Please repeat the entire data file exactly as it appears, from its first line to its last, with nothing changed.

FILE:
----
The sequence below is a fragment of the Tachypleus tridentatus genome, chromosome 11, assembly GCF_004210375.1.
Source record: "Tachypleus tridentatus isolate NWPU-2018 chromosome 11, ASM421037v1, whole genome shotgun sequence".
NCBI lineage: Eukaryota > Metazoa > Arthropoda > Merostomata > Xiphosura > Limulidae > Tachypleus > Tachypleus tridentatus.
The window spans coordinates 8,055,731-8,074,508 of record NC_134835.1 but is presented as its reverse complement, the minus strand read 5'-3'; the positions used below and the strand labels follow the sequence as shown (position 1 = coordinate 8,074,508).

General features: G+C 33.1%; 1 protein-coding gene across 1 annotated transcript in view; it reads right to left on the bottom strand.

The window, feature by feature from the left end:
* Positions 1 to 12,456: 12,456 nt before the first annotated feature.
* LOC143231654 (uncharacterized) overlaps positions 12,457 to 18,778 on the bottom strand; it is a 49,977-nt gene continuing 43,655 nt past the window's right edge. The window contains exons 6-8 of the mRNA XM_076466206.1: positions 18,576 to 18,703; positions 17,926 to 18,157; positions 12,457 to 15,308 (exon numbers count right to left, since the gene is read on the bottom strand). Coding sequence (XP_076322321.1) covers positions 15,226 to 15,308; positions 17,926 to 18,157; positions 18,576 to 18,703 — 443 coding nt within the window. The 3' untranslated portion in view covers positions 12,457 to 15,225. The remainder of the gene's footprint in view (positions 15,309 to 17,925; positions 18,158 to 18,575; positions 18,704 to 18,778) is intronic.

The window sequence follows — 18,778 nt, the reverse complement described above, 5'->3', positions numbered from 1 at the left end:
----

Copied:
The sequence below is a fragment of the Tachypleus tridentatus genome, chromosome 11, assembly GCF_004210375.1.
Source record: "Tachypleus tridentatus isolate NWPU-2018 chromosome 11, ASM421037v1, whole genome shotgun sequence".
NCBI lineage: Eukaryota > Metazoa > Arthropoda > Merostomata > Xiphosura > Limulidae > Tachypleus > Tachypleus tridentatus.
The window spans coordinates 8,055,731-8,074,508 of record NC_134835.1 but is presented as its reverse complement, the minus strand read 5'-3'; the positions used below and the strand labels follow the sequence as shown (position 1 = coordinate 8,074,508).

General features: G+C 33.1%; 1 protein-coding gene across 1 annotated transcript in view; it reads right to left on the bottom strand.

The window, feature by feature from the left end:
* Positions 1 to 12,456: 12,456 nt before the first annotated feature.
* LOC143231654 (uncharacterized) overlaps positions 12,457 to 18,778 on the bottom strand; it is a 49,977-nt gene continuing 43,655 nt past the window's right edge. The window contains exons 6-8 of the mRNA XM_076466206.1: positions 18,576 to 18,703; positions 17,926 to 18,157; positions 12,457 to 15,308 (exon numbers count right to left, since the gene is read on the bottom strand). Coding sequence (XP_076322321.1) covers positions 15,226 to 15,308; positions 17,926 to 18,157; positions 18,576 to 18,703 — 443 coding nt within the window. The 3' untranslated portion in view covers positions 12,457 to 15,225. The remainder of the gene's footprint in view (positions 15,309 to 17,925; positions 18,158 to 18,575; positions 18,704 to 18,778) is intronic.

The window sequence follows — 18,778 nt, the reverse complement described above, 5'->3', positions numbered from 1 at the left end: